October 11, 2017

Sunday night, CBS news ran an interview with Donald Trump's digital director, Brad Parscale. As part of the interview, Parscale admitted that Facebook sent employees to embed inside Trump's campaign after they were approved as Trump supporters by Parscale himself.

A month ago, we ran the video of a Trump campaign employee making the same claim, at which time I expressed horror at the unethical conduct of a public corporation offering undocumented, undisclosed assistance to a presidential campaign. My concerns were more or less dismissed.

Now Parscale confirms it, and once again, it sparks a discussion which is dismissed by the denizens of Silicon Valley, as you'll see in this interview.

Recode Executive Editor Kara Swisher thinks this is no big deal at all. In fact, she went so far as to criticize Hillary Clinton's campaign for turning down the same opportunity for Facebook embeds in her campaign. Seriously.

SWISHER: What happens is a lot of these companies do allow -- bring people in to help you. when i was at "Wall Street Journal" we had a training with Twitter and Facebook and at Recode. it is not uncommon to teach people how to use the platforms. Obviously, this guy's looking for more business and something going on forever.

These were not "trainings." These were embeds, as Parscale clearly described. A "training" is a one-day thing, maybe two at the most. Not a four to five day per week attendance by multiple employees to campaign headquarters, as Parscale described.

Lesley Stahl: They were embedded in your campaign?

Brad Parscale: I mean, like, they were there multiple days a week, three, four days a week, two days week, five days a week—

Lesley Stahl: What were they doing inside? I mean—

Brad Parscale: Helping teach us how to use their platform. I wanna get—

Lesley Stahl: Helping him get elected?

Brad Parscale: I asked each one of them by email, I wanna know every, single secret button, click, technology you have. "I wanna know everything you would tell Hillary's campaign plus some. And I want your people here to teach me how to use it."

Lesley Stahl: Inside?

Brad Parscale: Yeah, I want 'em sittin' right next to us—

Lesley Stahl: How do you know they weren't Trojan Horses?

Brad Parscale: 'Cause I'd ask 'em to be Republicans, and I'd-- we'd talk to 'em.

Lesley Stahl: Oh, you only wanted Republicans?

Brad Parscale: I wanted people who support Donald Trump from their companies.

Lesley Stahl: And that's what you got?

Brad Parscale: Yeah. They already have divisions set up that way.

But here's what Kara Swisher said when Chris Jansing asked her why the Clinton campaign turned down the same offer by Facebook.

JANSING: But then why would Hillary Clinton's campaign say no?

SWISHER: Well, they didn't want -- they were bad at what they did, I guess. You know what I mean? Think they can do it themselves. I don't know why you decline help from the jcompanies on how to use the platforms.

This is something they provide lots and lots of companies.

WHOA. Let's just stop right there. A presidential campaign is NOT a company and it should never, ever be considered one.

If Facebook's targeting and algorithms are proprietary, embedding employees inside the campaign to help them effectively spend their millions is an in-kind contribution at the very least. I do not care whether Clinton could have had embeds. The fact is that the Clinton campaign chose NOT to have them for whatever their reasons were, while Trump had the benefit of that insider trading information for as often as they wanted it.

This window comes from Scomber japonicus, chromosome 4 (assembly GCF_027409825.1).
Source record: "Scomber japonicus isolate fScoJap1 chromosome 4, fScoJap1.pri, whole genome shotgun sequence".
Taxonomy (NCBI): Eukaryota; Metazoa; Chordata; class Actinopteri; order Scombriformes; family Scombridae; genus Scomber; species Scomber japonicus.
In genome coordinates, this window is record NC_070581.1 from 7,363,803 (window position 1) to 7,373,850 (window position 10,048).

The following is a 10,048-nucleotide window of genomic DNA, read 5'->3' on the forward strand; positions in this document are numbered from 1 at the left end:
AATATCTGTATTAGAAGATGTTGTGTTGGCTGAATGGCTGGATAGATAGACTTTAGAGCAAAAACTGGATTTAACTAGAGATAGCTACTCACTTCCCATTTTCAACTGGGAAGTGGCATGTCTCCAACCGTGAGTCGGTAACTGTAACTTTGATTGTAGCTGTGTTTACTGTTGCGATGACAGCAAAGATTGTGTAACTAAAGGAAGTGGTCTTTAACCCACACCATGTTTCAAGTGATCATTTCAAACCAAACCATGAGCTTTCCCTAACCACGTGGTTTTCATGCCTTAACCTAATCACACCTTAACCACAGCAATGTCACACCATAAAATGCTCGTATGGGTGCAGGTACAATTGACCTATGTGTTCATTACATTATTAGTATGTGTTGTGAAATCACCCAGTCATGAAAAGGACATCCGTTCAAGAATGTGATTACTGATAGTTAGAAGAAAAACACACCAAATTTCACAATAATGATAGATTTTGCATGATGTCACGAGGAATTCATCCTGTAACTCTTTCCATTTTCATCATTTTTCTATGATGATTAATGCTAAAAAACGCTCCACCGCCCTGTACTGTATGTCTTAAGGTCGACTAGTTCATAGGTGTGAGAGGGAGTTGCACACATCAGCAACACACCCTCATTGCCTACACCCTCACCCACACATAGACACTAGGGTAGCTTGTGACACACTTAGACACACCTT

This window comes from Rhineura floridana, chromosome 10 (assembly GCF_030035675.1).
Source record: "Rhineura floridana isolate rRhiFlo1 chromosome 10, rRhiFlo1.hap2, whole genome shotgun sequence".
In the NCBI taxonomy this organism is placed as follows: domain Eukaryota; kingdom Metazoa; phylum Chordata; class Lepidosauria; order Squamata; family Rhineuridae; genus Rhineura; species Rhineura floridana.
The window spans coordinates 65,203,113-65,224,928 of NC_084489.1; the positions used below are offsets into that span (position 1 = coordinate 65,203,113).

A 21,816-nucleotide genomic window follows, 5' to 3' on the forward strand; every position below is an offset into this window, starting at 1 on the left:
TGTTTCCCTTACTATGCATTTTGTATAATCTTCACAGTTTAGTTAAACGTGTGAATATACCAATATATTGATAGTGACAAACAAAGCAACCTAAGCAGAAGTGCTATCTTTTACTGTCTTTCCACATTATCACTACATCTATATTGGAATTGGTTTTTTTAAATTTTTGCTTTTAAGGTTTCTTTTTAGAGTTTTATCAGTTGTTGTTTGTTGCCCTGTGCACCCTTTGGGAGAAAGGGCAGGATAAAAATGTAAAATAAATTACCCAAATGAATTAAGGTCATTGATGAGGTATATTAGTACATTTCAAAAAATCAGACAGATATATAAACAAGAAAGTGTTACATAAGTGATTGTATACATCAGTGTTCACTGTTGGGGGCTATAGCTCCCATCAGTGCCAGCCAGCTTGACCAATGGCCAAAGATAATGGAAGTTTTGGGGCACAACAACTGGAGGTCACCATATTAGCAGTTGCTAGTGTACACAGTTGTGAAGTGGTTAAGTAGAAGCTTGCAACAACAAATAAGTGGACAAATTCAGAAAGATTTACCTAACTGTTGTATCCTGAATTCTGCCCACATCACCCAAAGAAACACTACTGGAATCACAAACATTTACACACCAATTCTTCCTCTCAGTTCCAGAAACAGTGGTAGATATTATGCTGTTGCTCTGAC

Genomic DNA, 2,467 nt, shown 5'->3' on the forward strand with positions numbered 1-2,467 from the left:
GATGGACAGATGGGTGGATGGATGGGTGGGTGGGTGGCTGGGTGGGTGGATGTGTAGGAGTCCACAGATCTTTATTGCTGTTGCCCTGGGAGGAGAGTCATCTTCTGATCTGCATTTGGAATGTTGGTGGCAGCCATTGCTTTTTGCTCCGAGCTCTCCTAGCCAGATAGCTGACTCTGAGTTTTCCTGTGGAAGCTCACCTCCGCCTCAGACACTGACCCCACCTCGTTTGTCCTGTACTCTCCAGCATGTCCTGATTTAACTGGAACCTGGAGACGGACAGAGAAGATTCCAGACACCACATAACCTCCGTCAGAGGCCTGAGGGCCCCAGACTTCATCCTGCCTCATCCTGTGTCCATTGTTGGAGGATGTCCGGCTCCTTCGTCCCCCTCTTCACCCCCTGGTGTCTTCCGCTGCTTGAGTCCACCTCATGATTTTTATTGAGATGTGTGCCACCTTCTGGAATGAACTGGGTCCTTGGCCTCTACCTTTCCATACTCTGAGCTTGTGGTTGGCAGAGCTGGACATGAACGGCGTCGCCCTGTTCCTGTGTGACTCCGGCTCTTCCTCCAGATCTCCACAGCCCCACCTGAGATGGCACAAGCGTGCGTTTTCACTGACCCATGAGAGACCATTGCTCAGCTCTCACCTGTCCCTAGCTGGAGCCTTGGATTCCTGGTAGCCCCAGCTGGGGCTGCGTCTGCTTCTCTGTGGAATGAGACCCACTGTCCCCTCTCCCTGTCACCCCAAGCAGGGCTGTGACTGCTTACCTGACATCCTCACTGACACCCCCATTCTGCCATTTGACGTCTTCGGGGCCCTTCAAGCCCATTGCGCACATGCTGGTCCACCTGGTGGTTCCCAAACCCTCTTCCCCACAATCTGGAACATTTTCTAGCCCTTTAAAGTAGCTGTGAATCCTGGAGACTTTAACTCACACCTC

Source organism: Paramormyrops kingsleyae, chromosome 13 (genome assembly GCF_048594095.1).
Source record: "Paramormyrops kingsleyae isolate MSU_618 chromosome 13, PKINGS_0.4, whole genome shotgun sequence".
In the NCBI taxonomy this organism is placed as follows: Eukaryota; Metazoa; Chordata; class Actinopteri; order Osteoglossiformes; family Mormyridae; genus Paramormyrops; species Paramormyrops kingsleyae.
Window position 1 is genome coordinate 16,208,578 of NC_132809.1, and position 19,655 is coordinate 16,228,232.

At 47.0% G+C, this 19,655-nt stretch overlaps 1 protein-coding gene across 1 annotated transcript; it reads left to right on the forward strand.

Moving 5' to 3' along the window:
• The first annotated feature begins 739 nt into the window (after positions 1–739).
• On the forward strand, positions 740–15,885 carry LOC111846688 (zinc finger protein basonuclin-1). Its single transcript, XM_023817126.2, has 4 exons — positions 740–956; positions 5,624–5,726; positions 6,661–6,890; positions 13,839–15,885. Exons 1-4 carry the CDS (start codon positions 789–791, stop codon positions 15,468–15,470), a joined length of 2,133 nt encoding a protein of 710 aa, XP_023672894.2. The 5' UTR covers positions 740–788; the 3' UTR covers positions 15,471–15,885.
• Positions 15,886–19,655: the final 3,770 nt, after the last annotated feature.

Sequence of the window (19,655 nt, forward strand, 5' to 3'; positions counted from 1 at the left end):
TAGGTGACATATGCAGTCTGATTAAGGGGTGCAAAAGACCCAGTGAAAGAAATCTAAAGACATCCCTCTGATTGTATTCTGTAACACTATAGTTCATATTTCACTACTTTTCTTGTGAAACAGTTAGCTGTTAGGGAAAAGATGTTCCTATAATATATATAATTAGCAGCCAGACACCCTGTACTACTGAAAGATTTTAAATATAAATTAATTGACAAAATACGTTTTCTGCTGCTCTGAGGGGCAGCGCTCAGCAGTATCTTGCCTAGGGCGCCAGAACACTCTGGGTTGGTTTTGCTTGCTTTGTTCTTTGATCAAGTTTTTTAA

Ask yourself this, Kara Swisher: Do cable networks embed employees inside campaigns to help them develop and target their audiences more effectively? Do national newspapers?

She doesn't take this seriously, and this is why we have a problem, Silicon Valley.

SWISHER: I'm not one to defend Facebook in this situation. They were sloppy and didn't do anything about the Russia ads the way they should. Slow rolling the problem around ads and spam having to do with infecting elections. But the fact of the matter is they don't vet people by the political persuasion and put them in campaigns and embed them as soldiers. It is a little bit laughable.

Actually, no, it's not laughable at all. It's very, very real. There's a reason these things we endure every couple of years are called "campaigns." In a very real sense, they ARE warfare. Wars of words, wars of money, wars of personalities, wars of information, wars of access. You bet it's warfare.

Campaigns are absolutely warfare, just not conducted with guns. At least, not yet.

The balance of the interview addressed the role of Russians and hostile foreign actors using Facebook and other social media to influence voters. That is certainly a serious issue, but I see the most dire threat the one where Silicon Valley, the inventors and controllers of these massive platforms, chooses to "embed" themselves inside political campaigns without disclosure, accountability, or even the appearance of social responsibility.

Facebook is redefining reality for people, through how they curate news feeds and information streams. They are actively developing and integrating virtual reality into their business model. What happens when virtual reality negatively impacts our actual reality? Will anyone be accountable?

As a society, we need to decide where the boundaries of the commons are. What is corporate and what is not? What is properly used in a campaign and what isn't? Are "embeds" an in-kind contribution? Should they be disclosed? Should we simply accept them as the cost of signing onto Facebook without paying a fee?

It is time for us to wrestle seriously with these questions, Kara Swisher. Laughing them off is no longer an option.

Can you help us out?

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